Intersection of RNA-seq and PAR-CLIP data was performed, so that for every gene the log fold expression change after sponge treatment and the presence or absence of PAR-CLIP hits and seed sequences therein in the 3′UTR of that gene was recorded. With this data set, all annotated seed sequences were tested for overrepresentation in the genes up-regulated after sponge treatment. Furthermore, PAR-CLIP hits were only counted if they were found in at least two of the replicas. As miRNAs most often have a relatively mild effect on the abundance of mRNAs , we chose a non-stringent cutoff for differential gene expression in this analysis (log2fold-change > 0.3). In this analysis, seeds closely matching the hsa-miR-17-92 seed sequence (8mer: AAGTGCAT, 7mer: AAAGTGC, 7mer1A: AAGTGCA) were found to be significantly overrepresented (P < 0.001, hypergeometric test) in genes up-regulated after s-α-hsa-miR-17-92 application.
The intersection of PAR-CLIP and s-α-hsa-miR-17-92 overexpression data yielded a list of 87 genes that were up-regulated upon s-α-hsa--miR-17-92 treatment and also had a PAR-CLIP hit with a seed sequence matching hsa-miR-17-92 (AAGTGCAT: 8mer for hsa-miR-18a-5p, hsa-miR-18b-5p, AAAGTGC: 7mer for miR-17-5p, hsa-miR-20a-5p, hsa-miR-106a-5p, hsa-miR-106b-5p, hsa-miR-20b-5p) (Supplementary Table S4, Sheet2).
Pathway analysis of this gene list using DAVID (https://david.ncifcrf.gov)  and the MSigDB (http://software.broadinstitute.org/gsea/msigdb) , identified members of several transcriptional pathways, including the insulin receptor, p53, Wnt, TGFB, respectively SMAD2/3 pathways (Supplementary Table S4, Sheet 3, 4). Although only a few genes were annotated to these pathways, five pathways in the MSigDB showed significant enrichment (Table (Table1).1). However, manual curation of the list of 87 genes revealed that 20 of these were found in the literature to be linked (mostly downstream) to the TGFB/BMP pathway confirming a previously proposed link between hsa-miR-17-92 and TGFB signaling observed in neuroblastoma [26, 27] (see Supplementary Table S5).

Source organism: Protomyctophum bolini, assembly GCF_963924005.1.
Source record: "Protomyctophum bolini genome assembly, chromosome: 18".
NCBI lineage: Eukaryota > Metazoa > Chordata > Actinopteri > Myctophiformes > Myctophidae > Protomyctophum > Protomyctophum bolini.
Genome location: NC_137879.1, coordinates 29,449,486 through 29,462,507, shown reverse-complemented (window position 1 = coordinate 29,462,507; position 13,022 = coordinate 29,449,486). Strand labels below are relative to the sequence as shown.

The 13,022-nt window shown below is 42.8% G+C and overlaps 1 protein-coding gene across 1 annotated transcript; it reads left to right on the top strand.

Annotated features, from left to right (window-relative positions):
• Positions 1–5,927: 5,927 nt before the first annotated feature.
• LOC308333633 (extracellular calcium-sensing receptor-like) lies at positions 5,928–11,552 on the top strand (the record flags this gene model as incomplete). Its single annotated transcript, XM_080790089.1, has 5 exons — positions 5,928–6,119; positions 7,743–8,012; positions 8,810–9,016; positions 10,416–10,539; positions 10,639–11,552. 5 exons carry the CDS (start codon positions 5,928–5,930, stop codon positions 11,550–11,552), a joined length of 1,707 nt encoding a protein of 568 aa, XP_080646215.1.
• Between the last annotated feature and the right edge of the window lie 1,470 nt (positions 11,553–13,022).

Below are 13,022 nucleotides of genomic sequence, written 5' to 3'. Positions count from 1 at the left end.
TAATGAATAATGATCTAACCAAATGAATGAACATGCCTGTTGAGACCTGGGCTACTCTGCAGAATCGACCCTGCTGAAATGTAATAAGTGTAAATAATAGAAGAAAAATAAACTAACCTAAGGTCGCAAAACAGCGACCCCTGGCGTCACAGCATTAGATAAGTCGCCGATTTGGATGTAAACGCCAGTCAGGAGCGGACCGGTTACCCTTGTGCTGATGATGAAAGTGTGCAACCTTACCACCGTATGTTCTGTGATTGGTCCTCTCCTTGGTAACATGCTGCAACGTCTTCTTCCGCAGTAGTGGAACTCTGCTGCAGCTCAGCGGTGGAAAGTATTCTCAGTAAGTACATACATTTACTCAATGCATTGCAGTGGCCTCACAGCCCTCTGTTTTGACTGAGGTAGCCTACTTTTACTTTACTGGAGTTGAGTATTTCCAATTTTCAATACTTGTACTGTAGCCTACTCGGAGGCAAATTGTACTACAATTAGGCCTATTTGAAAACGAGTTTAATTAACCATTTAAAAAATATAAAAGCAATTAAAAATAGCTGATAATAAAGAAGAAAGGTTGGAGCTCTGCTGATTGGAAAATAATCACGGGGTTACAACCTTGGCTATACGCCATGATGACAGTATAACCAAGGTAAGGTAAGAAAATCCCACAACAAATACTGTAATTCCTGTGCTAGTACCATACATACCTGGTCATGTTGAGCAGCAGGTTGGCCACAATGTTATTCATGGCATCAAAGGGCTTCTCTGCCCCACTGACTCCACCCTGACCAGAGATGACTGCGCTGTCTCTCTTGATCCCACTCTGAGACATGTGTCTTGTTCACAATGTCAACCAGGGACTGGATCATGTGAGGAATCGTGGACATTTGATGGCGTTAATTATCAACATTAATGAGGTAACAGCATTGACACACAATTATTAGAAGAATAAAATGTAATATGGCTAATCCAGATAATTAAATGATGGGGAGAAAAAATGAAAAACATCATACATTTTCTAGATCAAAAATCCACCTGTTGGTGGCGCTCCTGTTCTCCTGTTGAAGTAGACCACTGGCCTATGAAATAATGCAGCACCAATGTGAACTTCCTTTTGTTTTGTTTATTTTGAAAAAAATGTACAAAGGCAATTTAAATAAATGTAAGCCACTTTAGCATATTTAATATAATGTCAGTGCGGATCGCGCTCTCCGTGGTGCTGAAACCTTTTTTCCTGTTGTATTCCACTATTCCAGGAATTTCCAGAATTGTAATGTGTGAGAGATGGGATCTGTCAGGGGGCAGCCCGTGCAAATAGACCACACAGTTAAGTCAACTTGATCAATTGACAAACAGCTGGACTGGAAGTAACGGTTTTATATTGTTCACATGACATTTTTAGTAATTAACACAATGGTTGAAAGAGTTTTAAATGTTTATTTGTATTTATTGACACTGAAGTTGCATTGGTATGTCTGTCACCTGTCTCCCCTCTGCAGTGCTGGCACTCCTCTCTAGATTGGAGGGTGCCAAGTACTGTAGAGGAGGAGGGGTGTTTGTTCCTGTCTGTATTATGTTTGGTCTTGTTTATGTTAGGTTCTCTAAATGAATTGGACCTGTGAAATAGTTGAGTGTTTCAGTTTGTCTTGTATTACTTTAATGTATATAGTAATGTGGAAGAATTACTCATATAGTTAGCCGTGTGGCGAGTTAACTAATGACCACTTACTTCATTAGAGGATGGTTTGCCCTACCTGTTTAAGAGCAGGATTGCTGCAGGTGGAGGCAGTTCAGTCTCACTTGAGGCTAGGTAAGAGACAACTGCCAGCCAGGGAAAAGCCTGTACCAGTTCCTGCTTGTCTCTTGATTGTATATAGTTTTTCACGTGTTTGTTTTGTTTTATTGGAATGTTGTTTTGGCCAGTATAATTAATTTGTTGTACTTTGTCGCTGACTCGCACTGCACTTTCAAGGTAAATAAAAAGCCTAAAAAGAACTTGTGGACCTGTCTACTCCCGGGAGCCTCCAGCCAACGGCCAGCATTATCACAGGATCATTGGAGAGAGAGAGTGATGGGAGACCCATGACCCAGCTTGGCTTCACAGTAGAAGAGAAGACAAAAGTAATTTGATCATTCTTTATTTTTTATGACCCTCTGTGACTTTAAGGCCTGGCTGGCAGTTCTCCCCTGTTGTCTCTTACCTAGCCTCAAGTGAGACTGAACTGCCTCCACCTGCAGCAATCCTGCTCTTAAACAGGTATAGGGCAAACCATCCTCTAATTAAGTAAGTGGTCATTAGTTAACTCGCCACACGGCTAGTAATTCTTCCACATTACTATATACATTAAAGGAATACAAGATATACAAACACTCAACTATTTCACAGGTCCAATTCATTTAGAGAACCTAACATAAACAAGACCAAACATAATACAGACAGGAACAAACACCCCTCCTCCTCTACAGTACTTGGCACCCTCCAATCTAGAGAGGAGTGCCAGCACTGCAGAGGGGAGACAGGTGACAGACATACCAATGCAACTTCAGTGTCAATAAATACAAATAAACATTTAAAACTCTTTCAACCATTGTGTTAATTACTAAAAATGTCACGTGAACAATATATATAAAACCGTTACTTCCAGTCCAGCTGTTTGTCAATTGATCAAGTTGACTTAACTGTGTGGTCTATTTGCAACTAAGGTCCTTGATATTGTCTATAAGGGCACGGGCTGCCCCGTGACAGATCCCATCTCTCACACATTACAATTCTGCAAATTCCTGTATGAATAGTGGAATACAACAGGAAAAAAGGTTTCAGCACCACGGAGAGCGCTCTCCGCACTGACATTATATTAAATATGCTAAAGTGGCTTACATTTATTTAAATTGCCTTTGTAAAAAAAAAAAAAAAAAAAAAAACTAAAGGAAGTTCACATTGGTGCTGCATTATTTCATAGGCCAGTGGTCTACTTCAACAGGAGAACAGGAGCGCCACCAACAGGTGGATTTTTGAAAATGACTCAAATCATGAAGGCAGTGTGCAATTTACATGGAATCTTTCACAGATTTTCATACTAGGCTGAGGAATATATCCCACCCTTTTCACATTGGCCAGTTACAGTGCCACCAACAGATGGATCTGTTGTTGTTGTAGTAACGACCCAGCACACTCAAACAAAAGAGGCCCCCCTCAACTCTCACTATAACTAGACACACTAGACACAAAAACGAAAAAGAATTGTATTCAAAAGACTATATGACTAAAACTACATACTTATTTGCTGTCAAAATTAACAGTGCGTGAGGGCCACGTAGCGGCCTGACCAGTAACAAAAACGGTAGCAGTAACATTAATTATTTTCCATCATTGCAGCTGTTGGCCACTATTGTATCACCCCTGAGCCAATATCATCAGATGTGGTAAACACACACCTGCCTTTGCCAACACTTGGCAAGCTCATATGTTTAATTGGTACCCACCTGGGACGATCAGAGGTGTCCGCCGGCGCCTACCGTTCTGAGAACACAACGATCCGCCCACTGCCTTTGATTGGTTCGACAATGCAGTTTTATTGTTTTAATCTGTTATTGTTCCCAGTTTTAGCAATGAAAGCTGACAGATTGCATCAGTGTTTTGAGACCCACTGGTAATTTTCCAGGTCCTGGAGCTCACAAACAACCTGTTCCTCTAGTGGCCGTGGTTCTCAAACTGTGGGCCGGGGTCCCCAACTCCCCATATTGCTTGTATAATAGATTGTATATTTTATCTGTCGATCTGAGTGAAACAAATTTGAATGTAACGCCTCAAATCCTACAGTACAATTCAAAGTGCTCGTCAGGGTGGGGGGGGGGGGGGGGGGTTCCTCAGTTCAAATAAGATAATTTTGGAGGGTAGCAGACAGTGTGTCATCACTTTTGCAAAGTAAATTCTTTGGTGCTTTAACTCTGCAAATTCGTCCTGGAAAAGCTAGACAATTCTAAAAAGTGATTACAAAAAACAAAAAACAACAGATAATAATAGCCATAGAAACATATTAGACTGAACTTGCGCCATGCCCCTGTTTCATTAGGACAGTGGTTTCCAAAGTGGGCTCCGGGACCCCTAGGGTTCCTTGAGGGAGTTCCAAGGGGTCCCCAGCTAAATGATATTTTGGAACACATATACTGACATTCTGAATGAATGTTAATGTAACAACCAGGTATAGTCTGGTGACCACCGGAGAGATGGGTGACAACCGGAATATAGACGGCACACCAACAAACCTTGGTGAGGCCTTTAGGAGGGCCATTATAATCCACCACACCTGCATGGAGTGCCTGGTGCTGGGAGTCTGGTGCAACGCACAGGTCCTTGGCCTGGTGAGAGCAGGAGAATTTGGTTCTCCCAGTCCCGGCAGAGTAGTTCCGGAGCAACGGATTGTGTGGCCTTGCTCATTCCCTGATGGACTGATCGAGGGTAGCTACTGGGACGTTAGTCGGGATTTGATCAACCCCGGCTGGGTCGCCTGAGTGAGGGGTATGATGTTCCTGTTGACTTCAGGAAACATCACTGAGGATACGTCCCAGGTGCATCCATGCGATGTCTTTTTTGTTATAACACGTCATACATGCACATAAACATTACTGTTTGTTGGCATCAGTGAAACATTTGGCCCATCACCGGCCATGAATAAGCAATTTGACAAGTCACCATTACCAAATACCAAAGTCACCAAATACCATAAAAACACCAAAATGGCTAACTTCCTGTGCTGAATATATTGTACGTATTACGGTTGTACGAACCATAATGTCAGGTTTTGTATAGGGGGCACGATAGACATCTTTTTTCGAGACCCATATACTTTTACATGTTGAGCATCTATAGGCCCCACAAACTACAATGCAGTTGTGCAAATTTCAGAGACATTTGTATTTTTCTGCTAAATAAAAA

We found a significant enrichment of PAR-CLIP hits for members of the hsa-miR-17-92 cluster in the 3′UTRs of genes up-regulated in response to hsa-mir-17-92 specific sponge expression. Among them we identified known (i.e. CTGF, MXD1, BAMBI, ABL2, KDM2A, CDKN1A, MAPK8, Supplementary Table S6) and a multitude of so far unknown targets for this cluster in three PAR-CLIP experiments [28–34].
Of those genes identified by PAR-CLIP to be targeted by a miRNA and up-regulated in response to sponges for hsa-miR-17-92, but not for hsa-miR-9, the 3′UTRs of six genes were further functionally studied as miRNA targets in luciferase reporter assays. The full length 3′UTR of CTGF, FOSL2, BAMBI, SERPINE1, GBP3 and two fragments of RUNX3 were co-transfected with either the 3′UTR of CXCR4, or sponges against hsa-miR-17-92, or, as control, hsa-miR-9 (Figure (Figure3).3). While the well described hsa-miR-17-92 targets CTGF and BAMBI showed only moderate induction upon overexpression of the corresponding sponge, luciferase activity was significantly increased for SERPINE1 and GBP3 3′UTR constructs [30, 35].